Tuesday
Dec152015

DIY painted bead necklace

 

A few weeks ago, I hosted a crafty girls' afternoon here in Tacoma with some friends and we had so much fun. One of the activities we did was paint big wooden beads to make necklaces (and key chains), and I want to share some photos and some links in case this is a DIY you might want to do in time for holiday gifts or even as a crafty afternoon over the holidays.

 

 

You'll need:

wooden beads (I bought mine from these two Etsy shops, here are some other options)

faux leather cord (also from this shop)

acrylic craft paint

paint brushes

paper or plastic plate or other container for a palette

chop sticks (optional)

You have two options here: 1) plan out your necklace - choosing the shape of beads you want to work with and the colors or 2) just start painting beads and make necklaces from them when you're done. Option 1 is great for a gathering when everyone is going home with one or two necklaces and Option 2 is perfect if you want to make a lot of these.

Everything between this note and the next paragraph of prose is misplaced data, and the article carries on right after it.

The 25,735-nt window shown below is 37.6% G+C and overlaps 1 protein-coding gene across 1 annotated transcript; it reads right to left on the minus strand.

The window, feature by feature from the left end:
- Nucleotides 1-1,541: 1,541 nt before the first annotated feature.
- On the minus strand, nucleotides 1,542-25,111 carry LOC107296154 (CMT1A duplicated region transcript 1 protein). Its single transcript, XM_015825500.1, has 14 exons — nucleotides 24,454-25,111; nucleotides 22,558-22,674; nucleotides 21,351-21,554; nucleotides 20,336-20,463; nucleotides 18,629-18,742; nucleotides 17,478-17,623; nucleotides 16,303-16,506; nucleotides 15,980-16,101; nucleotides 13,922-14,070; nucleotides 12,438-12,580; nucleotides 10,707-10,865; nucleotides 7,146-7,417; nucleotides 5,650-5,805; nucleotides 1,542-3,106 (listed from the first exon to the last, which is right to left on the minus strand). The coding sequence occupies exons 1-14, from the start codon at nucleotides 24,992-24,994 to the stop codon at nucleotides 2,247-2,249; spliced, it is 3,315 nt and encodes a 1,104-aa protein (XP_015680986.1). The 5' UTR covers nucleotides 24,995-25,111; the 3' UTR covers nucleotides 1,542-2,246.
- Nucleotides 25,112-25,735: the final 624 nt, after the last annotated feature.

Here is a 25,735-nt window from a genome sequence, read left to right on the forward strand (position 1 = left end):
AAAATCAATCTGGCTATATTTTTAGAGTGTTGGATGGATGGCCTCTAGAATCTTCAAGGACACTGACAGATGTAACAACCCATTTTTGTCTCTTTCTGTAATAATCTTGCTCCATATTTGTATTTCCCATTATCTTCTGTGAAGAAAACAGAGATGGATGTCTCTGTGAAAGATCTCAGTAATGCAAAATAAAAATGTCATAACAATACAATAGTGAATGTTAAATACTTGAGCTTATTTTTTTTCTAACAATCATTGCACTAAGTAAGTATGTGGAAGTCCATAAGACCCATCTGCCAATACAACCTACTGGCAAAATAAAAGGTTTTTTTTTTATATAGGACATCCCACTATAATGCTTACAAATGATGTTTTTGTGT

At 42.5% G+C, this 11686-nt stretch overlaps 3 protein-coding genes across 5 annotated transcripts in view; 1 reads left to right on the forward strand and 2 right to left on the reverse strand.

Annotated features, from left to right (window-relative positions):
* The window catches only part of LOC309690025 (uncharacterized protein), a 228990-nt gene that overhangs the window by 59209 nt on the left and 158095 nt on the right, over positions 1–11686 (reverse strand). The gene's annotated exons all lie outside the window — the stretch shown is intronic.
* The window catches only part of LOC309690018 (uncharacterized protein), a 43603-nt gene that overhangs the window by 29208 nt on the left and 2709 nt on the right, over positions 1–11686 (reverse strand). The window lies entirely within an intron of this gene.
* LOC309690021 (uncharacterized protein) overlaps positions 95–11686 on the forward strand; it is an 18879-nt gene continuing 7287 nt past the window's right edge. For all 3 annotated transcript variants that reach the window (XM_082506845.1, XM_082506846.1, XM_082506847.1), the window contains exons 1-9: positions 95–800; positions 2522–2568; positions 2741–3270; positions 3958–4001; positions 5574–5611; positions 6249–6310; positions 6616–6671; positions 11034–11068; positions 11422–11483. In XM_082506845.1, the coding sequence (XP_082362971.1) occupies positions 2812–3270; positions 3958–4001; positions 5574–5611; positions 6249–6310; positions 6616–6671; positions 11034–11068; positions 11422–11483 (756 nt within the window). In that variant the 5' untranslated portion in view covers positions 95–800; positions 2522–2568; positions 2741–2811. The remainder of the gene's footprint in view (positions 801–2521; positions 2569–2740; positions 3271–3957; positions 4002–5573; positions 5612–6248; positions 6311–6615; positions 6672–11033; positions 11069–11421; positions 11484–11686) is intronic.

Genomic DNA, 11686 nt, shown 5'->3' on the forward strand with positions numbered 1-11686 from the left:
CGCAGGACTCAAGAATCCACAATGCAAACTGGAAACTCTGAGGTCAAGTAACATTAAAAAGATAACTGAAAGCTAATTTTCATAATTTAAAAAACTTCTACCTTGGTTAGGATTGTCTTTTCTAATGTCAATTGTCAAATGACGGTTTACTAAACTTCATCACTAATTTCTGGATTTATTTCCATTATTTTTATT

To paint the beads, just choose the colors you want to use, squirt a bit of each color on your palette (we used these cups to pass different colors around) and dive in.

We used the chopsticks (and ends of paint brushes) to hold the bead while we painted it so we could paint all the sides without getting paint on you This was awesome for drying too.

 

 

Keeping the paint even and smoothing out any drips gives you really solid coverage, and you'll find it dries pretty quickly. With some colors, you might need to do two coats. 

When your beads are dry, you can string them on your cord in whatever order makes you happy. And all you need to do is just tie it in the back in a simple note. The cord is thick enough that it will just stay. I like to leave a few inches of extra cord when I make the knot, so I can wear it longer or shorter depending on my outfit.